I am not at all sure in what way you mean this and so until I get clarity I won’t say too much. Suffice to say, I have nothing but disgust for totalitarian regimes, what they stand for and the pain and misery they caused – particularly during WWII. To suggest anything else is quite shocking and hopefully just a breakdown in communication and not what you meant to imply.

quote:

ORIGINAL: Dili

.....a person that is willing to give such power to an institution - in this case we might call it the unitary state without separation of power- is someone that will not be and should not be surprised by anything that comes from it. After all it has all power.
There are millions of Communists today and they can know all history.

warspite1

Sadly I think you’ve misunderstood my point. Anyone that supports Communism today has the benefit of hindsight – not just the hideous Stalinist regime, but of what life was like under more ‘enlightened’ Communist leaders. I’ve been to the DDR museum in Berlin – it is heart-breakingly sad.

But what I was referring to were people – typically the working class – back in the 1920’s and 1930’s who grew up in poverty that our generation can only read about and imagine. They had been through WWI, they’d been through the Great Depression, there were people starving. These are the sort of people that in most cases wouldn’t have even comprehended the sentence ‘unitary state without separation of power’… they just wanted a better life and Communism (where in theory everyone is equal) was a chance at that.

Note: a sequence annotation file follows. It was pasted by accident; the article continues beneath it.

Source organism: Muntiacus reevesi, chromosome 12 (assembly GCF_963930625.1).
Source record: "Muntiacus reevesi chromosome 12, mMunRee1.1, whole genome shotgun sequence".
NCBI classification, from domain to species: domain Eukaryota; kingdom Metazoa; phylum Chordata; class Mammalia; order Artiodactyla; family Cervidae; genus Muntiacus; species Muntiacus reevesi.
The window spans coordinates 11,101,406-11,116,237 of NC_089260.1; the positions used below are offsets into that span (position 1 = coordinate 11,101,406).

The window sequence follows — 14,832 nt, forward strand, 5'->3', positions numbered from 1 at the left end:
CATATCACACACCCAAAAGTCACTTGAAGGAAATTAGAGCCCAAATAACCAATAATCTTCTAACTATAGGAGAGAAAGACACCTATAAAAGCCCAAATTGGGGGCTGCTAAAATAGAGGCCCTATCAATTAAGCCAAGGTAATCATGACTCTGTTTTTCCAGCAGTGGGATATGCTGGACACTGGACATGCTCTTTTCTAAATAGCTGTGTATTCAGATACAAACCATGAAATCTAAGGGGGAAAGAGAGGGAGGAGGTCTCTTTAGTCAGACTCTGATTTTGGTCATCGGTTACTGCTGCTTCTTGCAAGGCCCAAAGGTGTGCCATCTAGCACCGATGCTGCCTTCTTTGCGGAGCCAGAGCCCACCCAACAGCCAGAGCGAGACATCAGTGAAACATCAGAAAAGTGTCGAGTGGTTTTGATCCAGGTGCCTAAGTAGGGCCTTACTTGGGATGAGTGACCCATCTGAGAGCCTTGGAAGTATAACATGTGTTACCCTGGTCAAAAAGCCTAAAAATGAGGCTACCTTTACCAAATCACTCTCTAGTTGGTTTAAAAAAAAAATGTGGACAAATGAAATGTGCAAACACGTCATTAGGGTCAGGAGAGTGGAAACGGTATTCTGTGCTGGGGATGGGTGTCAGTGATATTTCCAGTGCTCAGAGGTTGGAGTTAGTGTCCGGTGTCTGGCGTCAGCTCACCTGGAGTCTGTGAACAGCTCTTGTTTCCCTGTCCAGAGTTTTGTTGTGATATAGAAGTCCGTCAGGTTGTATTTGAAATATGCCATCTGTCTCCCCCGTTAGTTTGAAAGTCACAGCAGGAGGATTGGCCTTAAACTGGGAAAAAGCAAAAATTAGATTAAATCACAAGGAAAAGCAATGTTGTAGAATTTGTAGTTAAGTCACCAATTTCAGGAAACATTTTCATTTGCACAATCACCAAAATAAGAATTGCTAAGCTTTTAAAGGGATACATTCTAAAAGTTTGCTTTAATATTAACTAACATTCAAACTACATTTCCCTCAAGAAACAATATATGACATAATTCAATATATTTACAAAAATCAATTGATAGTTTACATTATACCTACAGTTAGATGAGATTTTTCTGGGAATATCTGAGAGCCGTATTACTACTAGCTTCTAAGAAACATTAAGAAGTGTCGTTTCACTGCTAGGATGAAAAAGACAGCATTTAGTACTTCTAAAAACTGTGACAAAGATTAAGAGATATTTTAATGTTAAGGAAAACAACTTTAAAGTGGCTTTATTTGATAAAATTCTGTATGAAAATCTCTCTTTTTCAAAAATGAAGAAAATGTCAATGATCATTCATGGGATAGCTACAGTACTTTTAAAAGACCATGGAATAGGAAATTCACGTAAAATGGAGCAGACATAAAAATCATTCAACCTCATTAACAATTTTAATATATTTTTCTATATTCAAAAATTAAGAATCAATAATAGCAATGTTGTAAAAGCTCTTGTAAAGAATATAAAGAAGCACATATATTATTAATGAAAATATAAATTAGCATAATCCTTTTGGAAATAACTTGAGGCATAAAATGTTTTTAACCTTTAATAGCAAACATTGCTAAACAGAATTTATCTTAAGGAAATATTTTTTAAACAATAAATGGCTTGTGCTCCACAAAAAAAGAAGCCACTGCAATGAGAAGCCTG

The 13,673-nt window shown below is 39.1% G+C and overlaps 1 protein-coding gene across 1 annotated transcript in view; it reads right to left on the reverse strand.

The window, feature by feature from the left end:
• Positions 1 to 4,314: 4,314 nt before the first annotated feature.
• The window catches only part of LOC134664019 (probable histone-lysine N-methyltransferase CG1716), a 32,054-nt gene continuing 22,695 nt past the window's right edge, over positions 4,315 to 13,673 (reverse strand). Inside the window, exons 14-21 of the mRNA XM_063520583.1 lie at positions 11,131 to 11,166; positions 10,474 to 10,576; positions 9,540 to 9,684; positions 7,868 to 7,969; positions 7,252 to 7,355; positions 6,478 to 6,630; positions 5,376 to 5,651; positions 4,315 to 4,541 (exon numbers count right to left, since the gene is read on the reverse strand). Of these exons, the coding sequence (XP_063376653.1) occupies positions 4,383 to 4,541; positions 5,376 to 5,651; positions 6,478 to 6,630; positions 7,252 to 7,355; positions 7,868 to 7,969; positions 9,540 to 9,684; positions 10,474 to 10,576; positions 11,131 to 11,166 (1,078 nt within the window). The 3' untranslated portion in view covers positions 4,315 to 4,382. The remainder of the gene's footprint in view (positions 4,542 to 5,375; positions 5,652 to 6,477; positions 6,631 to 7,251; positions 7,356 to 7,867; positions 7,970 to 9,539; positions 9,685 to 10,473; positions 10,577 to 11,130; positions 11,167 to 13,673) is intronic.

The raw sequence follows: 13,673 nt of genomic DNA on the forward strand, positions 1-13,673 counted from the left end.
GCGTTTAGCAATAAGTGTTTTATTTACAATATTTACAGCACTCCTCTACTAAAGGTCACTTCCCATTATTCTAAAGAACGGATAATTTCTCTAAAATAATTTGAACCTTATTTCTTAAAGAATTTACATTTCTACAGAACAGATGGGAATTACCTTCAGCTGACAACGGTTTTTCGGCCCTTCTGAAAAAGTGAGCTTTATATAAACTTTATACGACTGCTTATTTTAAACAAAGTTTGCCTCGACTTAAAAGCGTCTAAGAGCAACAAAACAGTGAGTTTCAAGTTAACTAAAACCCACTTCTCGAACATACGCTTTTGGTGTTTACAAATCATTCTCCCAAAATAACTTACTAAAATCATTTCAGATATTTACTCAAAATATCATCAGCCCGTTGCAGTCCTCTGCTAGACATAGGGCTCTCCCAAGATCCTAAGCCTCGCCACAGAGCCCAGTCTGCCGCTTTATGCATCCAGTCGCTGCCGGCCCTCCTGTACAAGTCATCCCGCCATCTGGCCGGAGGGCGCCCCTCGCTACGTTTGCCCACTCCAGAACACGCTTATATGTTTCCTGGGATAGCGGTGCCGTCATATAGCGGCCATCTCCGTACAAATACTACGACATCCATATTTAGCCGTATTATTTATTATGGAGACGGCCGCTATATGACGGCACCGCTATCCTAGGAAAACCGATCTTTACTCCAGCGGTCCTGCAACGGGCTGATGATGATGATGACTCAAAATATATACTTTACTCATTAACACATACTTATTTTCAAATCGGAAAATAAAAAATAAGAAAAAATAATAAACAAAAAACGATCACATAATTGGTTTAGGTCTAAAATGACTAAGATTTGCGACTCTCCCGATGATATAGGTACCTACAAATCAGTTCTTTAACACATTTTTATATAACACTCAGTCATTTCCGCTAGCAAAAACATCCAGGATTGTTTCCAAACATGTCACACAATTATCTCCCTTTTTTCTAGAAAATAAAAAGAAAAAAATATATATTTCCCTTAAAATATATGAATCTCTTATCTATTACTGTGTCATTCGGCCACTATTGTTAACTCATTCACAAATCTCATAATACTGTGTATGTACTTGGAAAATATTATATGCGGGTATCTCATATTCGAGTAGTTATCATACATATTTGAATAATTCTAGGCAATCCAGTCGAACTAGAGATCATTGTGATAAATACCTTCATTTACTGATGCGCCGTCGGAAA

quote:

ORIGINAL: Dili

"historical" is the name journalists give always to people that perpetuate in power that they like, also they call them "leaders".

warspite1

Sorry but I am not sure what this means.


< Message edited by warspite1 -- 9/6/2019 9:25:49 PM >


_____________________________

England expects that every man will do his duty. Horatio Nelson October 1805



(in reply to Dili)
Post #: 78
RE: Semi OT: How Russia is trying to "falsify/alte... - 9/6/2019 10:02:45 PM   
RangerJoe


Posts: 2464
Joined: 11/16/2015
Status: offline
From what I read on the wikipedia sight, I would not call that much of a victory. The Japanese had a second or third rate unit with obsolete equipment. The Soviets were able to pick their best units to reinforce while the IJA did not substantially. The IJAAF was tethered and outnumbered yet it outperformed the Soviet air forces. The IJA had fewer and less combat capable tanks and other armored forces yet the Soviets lost a lot more armored vehicles. Total manpower loses were about the same, a higher percentage for the Japanese side.

Think of China could have been neutralized with a peace treaty, then the Japanese might have been able to take on the Soviets. The oil and other embargoes initiated by the United States would have ended.